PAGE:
Sunday, July 21, 2024

Education Group & Affluent Virginia School District Cancel Dr. Seuss for ‘Racial Undertones’

'Dr. Seuss books have not been banned; they are still available to students in our libraries and classrooms...'

The far-left education group Learning for Justice has told schools not to emphasize Dr. Seuss on Read Across America Day because of the poet’s “racial undertones.

One Virginia school district obeyed the demand, Daily Wire reported.

The National Education Association—the nation’s largest and most far-left labor union— started Read Across America Day to celebrate the birth of Theodore Seuss Geisel on March 2.

NEA has given this year’s Read Across America Day the theme of “Create and Celebrate Diversity.”

Although Dr. Seuss provided the original inspiration for Read Across America Day, Loudoun County Public Schools in Virginia told teachers to avoid “connecting Read Across America Day with Dr. Seuss” because his work is not “culturally responsive.”

As affluence and radical progressivism almost always coincide, Loudoun County has the highest median household income in the nation at $134,464—nearly $14,000 more than the next-highest county.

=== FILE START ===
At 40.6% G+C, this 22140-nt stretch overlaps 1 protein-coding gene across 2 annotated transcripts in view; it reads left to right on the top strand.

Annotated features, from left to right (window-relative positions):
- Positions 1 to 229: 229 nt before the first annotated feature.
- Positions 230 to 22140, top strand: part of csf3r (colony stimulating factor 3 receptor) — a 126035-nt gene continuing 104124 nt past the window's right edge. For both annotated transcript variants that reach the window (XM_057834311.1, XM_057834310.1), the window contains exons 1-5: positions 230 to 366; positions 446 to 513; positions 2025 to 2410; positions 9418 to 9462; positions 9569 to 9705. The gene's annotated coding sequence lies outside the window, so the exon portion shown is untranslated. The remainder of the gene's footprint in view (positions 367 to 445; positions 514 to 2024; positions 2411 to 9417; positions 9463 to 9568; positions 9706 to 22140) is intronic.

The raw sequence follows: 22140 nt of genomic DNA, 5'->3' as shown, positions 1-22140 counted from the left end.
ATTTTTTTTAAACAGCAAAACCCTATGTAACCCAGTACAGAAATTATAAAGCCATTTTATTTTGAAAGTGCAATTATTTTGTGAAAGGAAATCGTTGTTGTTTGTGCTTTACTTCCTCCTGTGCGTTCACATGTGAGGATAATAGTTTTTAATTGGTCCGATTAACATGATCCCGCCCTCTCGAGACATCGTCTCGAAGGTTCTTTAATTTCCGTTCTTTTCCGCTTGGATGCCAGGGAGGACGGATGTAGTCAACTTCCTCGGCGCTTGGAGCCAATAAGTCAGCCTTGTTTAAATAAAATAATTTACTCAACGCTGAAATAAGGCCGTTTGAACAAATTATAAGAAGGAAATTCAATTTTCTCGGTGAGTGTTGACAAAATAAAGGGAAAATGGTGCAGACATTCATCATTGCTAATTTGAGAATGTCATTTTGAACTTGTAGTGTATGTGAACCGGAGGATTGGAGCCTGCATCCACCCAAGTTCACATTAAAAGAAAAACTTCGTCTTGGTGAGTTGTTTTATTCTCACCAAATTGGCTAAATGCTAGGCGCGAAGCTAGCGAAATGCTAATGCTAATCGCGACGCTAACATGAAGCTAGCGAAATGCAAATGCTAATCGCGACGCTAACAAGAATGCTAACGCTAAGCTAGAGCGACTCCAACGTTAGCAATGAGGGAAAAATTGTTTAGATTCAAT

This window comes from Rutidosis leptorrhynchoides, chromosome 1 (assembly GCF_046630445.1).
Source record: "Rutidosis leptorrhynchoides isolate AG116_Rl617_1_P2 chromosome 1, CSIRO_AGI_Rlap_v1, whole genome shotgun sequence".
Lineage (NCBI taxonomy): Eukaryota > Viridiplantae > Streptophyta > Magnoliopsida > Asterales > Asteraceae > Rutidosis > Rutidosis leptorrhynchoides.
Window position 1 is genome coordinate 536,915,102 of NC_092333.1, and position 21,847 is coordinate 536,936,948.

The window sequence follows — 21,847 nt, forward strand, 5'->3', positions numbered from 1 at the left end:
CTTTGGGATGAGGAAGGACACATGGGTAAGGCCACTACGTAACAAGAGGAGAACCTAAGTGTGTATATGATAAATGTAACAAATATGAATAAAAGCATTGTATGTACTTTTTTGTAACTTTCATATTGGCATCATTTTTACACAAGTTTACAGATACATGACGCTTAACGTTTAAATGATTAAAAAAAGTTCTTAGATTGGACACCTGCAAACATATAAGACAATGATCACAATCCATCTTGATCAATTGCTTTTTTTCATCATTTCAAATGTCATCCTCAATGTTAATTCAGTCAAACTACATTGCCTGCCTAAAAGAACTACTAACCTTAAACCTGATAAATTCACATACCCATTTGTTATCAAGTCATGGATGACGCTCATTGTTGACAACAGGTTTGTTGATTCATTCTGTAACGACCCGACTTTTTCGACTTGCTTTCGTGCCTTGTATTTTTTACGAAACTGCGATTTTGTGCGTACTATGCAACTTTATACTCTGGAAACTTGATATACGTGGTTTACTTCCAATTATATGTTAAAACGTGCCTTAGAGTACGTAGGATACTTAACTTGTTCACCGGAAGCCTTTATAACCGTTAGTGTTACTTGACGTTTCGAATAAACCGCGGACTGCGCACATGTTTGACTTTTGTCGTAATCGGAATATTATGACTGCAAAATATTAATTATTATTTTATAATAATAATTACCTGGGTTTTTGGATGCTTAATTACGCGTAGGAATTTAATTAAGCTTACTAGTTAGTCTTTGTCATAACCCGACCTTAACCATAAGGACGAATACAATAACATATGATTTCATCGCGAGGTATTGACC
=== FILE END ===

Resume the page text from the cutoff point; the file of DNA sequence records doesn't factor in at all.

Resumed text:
“Realizing that many schools continue to celebrate ‘Read Across America Day’ in partial recognition of Dr. Seuss’ birthday, it is important for us to be cognizant of research that may challenge our practice in this regard,” LCPS wrote in an announcement.

“As we become more culturally responsive and racially conscious, all building leaders should know that in recent years there has been research revealing racical undertones in the books written and the illustrations drawn by Dr. Seuss,” the announcement continued.

Loudoun schools spokesman Wayde B. Byard said that “Dr. Seuss books have not been banned; they are still available to students in our libraries and classrooms,” the Washington Post reported.

Learning for Justice, which changed its name from “Teaching Tolerance,” dedicates itself to teaching children “social justice” and “racial justice” starting in preschool.

The group argues in “It’s Time to Talk About Dr. Seuss” that the poet favored “orientalism, anti-blackness, and white supremacy” in his writings.

Learning for Justice bases its argument on a 2019 taxpayer-funded article from St. Catherine University titled, “The Cat is Out of the Bag: Orientalism, Anti-Blackness, and White Supremacy in Dr. Seuss’s Children’s Books.”

“Of the 2,240 (identified) human characters, there are 45 of color representing two percent of the total number of human characters,” according to the study of 50 Dr. Seuss books.

Out of the 45 non-white characters, 43 “exhibited behaviors and appearances that align with harmful and stereotypical Orientalist tropes.”

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